An archaeological mission from the Ain Shams University has uncovered a Roman era sphinx during excavations at the Dendera Temple Complex, located in the Qena Governorate of Egypt.
The Temple of Dendera is a large ceremonial complex covering an area of 9.8 acres. The complex is centred on the Hathor Temple, a sanctuary which has been modified on the same site since the Middle Kingdom until the time of the Roman Emperor Trajan.
Recent excavations led by Dr Mamdouh El Damaty, a former antiquities minister and a professor of archaeology at Cairo’s Ain Shams University, revealed a Roman structure in an area east of the main complex where a temple dedicated to Horus is located.
The structure is built using limestone and mortar, consisting of two levels. The lower level contains a large basin for collecting water from the Byzantine period, where the researchers found a Roman era sphinx statue.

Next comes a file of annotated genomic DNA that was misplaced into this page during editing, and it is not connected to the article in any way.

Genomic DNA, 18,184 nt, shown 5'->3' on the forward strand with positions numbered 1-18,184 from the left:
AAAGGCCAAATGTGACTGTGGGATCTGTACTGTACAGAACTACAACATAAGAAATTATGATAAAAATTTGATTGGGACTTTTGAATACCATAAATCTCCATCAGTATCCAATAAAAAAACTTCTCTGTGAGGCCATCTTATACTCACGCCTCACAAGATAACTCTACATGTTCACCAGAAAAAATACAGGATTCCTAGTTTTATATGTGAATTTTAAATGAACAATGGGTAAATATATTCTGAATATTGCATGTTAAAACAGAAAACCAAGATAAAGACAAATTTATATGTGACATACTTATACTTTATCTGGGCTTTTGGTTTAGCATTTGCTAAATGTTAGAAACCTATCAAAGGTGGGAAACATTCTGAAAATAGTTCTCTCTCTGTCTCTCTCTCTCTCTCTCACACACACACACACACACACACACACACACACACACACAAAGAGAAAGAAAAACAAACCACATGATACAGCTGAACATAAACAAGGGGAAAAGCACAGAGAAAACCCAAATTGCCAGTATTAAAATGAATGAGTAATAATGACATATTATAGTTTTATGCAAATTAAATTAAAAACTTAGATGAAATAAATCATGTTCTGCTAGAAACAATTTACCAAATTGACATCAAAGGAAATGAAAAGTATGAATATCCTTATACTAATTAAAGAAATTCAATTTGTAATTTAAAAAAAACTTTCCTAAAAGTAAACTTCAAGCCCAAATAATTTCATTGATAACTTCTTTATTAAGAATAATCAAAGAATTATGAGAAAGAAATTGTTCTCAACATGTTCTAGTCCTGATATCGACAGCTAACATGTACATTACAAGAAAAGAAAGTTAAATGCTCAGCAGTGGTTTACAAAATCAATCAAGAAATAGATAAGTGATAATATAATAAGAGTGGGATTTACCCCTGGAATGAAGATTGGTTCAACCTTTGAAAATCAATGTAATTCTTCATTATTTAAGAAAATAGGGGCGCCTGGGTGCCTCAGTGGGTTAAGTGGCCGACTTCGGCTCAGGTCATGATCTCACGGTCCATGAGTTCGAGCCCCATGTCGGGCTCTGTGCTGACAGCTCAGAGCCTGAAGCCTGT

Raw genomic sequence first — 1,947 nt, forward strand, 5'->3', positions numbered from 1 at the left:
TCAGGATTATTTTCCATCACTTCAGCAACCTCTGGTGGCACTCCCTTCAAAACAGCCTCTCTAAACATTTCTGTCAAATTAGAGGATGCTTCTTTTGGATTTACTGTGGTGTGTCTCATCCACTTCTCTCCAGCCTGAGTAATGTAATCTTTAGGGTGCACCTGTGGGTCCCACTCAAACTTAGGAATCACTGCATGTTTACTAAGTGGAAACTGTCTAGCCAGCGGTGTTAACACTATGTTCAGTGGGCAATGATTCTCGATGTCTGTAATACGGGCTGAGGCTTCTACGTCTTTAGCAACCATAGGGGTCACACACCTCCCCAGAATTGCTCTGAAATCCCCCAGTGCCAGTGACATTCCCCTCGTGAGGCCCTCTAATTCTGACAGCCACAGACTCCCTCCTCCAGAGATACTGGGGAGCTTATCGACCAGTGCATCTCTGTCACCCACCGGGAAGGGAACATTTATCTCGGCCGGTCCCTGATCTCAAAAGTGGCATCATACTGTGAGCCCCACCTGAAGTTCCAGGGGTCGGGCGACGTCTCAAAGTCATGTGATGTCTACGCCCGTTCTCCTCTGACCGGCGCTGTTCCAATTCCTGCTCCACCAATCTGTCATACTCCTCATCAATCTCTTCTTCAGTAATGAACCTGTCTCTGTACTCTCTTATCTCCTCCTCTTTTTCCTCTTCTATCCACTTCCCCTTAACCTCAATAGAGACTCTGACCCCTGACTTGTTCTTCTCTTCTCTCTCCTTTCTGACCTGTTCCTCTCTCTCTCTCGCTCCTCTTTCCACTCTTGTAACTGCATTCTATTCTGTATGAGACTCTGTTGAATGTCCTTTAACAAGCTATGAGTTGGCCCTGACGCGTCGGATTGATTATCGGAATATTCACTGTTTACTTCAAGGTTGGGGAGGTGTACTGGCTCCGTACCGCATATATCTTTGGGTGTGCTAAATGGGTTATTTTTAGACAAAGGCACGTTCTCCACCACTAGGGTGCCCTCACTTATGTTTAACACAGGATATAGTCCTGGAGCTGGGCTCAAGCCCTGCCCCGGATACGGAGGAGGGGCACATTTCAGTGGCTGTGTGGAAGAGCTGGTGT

The sphinx is shown wearing a Nemes, a royal headdress worn by pharaohs to symbolise their rule. Above the forehead is an Uraeus, an Egyptian cobra used as a symbol of sovereignty, royalty, deity and divine authority.
“Preliminary inspection of the sphinx’s face suggests that the sphinx is a depiction of the Roman emperor Claudius,” the ministry’s statement read.
Claudius ruled Egypt from around 10 BC to AD 54, which at the time was under Roman rule. As “Pharaoh” of Egypt, Claudius adopted the royal titulary Tiberios Klaudios, Autokrator Heqaheqau Meryasetptah, Kanakht Djediakhshuemakhet (“Tiberius Claudius, Emperor and ruler of rulers, beloved of Isis and Ptah, the strong bull of the stable moon on the horizon”).
“The statue is really beautiful, its face is characterised by royal features that are depicted quite precisely,” Dr El Damaty said. “The traces of a smile can be seen on the edges of its mouth, which has a dimple on either side. There are traces of yellow and red in the face.”
Header Image Credit : Ministry of Tourism and Antiquities